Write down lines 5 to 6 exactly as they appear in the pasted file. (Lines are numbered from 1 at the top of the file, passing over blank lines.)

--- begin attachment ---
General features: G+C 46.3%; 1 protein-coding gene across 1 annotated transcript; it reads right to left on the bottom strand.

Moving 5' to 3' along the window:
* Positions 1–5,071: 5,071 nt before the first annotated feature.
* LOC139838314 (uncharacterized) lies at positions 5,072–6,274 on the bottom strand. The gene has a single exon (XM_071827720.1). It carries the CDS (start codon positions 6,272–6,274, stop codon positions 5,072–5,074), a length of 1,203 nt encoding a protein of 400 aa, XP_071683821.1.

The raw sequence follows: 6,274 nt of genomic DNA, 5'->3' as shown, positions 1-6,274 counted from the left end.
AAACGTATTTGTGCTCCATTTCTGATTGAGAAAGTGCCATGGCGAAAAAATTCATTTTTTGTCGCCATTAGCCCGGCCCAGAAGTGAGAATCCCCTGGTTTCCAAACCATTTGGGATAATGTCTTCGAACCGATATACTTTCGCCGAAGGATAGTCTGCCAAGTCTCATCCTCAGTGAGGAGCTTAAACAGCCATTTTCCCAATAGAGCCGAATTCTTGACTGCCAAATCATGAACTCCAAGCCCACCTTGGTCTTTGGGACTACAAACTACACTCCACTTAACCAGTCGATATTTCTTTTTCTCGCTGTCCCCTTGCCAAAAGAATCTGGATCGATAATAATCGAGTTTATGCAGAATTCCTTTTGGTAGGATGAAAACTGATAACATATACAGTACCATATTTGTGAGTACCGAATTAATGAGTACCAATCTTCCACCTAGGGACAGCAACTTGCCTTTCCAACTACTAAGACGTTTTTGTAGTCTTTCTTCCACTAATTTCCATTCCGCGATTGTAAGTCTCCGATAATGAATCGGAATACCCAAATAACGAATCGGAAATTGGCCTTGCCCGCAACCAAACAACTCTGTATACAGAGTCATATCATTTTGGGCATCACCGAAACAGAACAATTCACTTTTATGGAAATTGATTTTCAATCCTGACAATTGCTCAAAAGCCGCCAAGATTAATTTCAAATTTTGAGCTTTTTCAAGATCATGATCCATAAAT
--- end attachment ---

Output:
The raw sequence follows: 6,274 nt of genomic DNA, 5'->3' as shown, positions 1-6,274 counted from the left end.
AAACGTATTTGTGCTCCATTTCTGATTGAGAAAGTGCCATGGCGAAAAAATTCATTTTTTGTCGCCATTAGCCCGGCCCAGAAGTGAGAATCCCCTGGTTTCCAAACCATTTGGGATAATGTCTTCGAACCGATATACTTTCGCCGAAGGATAGTCTGCCAAGTCTCATCCTCAGTGAGGAGCTTAAACAGCCATTTTCCCAATAGAGCCGAATTCTTGACTGCCAAATCATGAACTCCAAGCCCACCTTGGTCTTTGGGACTACAAACTACACTCCACTTAACCAGTCGATATTTCTTTTTCTCGCTGTCCCCTTGCCAAAAGAATCTGGATCGATAATAATCGAGTTTATGCAGAATTCCTTTTGGTAGGATGAAAACTGATAACATATACAGTACCATATTTGTGAGTACCGAATTAATGAGTACCAATCTTCCACCTAGGGACAGCAACTTGCCTTTCCAACTACTAAGACGTTTTTGTAGTCTTTCTTCCACTAATTTCCATTCCGCGATTGTAAGTCTCCGATAATGAATCGGAATACCCAAATAACGAATCGGAAATTGGCCTTGCCCGCAACCAAACAACTCTGTATACAGAGTCATATCATTTTGGGCATCACCGAAACAGAACAATTCACTTTTATGGAAATTGATTTTCAATCCTGACAATTGCTCAAAAGCCGCCAAGATTAATTTCAAATTTTGAGCTTTTTCAAGATCATGATCCATAAAT